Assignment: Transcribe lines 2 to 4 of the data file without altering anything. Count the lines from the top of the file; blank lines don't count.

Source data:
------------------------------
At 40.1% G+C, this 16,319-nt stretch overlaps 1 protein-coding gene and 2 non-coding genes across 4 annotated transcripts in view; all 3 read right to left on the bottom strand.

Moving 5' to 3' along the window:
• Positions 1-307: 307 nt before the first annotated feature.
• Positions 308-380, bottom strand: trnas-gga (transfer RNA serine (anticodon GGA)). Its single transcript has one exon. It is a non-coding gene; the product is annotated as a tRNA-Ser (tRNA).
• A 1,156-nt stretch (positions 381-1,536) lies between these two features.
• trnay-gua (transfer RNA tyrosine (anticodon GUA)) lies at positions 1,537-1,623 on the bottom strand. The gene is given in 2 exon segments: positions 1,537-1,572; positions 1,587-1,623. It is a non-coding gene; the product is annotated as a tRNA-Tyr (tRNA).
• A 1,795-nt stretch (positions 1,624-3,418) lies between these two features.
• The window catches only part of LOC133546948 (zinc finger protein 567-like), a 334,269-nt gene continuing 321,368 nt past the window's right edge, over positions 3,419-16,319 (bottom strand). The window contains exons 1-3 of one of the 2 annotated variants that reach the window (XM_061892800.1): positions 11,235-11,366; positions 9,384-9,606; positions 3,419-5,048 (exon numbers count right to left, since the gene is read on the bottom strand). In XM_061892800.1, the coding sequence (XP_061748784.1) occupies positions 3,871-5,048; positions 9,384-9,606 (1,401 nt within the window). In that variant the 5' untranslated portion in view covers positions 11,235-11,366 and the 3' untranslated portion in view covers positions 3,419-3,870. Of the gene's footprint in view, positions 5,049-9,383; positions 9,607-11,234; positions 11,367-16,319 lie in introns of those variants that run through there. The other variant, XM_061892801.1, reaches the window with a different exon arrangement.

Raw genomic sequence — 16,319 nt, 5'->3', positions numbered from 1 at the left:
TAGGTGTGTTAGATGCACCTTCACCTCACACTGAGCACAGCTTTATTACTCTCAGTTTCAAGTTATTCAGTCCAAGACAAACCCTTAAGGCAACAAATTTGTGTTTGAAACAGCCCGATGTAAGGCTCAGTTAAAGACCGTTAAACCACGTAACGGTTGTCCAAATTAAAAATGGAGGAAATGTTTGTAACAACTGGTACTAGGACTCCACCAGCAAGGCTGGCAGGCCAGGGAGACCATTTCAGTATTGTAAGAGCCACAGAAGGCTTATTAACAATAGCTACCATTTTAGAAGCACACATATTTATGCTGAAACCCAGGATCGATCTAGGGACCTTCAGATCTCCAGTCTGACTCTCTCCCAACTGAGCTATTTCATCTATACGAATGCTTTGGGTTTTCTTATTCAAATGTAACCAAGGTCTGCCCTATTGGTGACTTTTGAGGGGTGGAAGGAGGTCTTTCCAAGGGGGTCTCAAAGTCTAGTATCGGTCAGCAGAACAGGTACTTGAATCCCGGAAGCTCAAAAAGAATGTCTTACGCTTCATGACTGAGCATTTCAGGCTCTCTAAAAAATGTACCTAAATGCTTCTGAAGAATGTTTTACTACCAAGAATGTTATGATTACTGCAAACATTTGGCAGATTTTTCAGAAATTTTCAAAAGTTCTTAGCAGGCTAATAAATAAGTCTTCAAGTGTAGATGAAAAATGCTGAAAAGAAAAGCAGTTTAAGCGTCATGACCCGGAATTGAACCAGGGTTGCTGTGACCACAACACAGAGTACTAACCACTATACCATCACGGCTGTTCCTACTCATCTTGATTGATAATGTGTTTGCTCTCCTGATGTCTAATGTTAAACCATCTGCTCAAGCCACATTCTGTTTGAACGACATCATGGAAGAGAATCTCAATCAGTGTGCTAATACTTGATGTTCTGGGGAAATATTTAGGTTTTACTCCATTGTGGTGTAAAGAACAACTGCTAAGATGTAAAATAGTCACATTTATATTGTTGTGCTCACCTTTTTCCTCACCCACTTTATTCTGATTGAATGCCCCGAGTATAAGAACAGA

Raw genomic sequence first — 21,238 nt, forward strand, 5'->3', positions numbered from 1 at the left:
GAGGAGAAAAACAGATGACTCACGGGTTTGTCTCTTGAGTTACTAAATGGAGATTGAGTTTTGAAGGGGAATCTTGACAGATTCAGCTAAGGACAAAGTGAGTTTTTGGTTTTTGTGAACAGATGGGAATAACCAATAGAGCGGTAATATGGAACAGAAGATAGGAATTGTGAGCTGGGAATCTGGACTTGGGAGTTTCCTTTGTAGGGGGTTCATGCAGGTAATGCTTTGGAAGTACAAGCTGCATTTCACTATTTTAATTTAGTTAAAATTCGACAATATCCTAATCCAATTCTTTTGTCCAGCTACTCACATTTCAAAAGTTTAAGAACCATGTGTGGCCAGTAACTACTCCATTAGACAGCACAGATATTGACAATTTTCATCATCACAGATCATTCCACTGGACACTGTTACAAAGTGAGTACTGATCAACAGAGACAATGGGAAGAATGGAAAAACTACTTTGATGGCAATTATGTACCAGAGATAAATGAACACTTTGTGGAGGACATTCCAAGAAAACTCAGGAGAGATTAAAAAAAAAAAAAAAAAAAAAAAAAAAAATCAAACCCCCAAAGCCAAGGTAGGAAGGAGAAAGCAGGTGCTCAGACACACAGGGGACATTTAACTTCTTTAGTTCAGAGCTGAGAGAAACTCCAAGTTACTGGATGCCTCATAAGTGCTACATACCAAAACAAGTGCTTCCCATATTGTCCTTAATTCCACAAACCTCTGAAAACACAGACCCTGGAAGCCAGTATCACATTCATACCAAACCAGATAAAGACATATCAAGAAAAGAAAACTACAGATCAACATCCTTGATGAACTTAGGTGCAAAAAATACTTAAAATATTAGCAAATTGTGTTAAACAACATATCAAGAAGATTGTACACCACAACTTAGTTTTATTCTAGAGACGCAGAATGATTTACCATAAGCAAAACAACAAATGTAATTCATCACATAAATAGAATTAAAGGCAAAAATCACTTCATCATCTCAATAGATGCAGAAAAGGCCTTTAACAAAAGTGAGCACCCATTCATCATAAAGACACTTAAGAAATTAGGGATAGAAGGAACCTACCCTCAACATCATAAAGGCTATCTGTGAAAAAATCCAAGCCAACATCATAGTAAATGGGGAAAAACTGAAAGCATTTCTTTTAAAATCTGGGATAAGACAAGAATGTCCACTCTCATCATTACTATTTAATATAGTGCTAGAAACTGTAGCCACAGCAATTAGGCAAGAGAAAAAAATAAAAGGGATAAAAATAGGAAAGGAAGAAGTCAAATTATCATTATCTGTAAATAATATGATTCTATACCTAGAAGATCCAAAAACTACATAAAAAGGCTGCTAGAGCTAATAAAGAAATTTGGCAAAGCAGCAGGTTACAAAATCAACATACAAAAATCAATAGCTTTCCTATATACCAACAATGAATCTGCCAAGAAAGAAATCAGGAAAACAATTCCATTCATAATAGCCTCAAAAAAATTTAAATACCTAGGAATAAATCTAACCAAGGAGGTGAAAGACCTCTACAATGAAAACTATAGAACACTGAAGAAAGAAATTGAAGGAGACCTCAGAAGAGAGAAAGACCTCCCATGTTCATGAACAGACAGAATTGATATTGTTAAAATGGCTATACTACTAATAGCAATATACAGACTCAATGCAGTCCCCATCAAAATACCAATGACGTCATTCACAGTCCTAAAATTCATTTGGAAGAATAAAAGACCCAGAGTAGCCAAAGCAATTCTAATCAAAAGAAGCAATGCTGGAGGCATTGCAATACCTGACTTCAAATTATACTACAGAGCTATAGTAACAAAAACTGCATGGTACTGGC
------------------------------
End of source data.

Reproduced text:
Moving 5' to 3' along the window:
• Positions 1-307: 307 nt before the first annotated feature.
• Positions 308-380, bottom strand: trnas-gga (transfer RNA serine (anticodon GGA)). Its single transcript has one exon. It is a non-coding gene; the product is annotated as a tRNA-Ser (tRNA).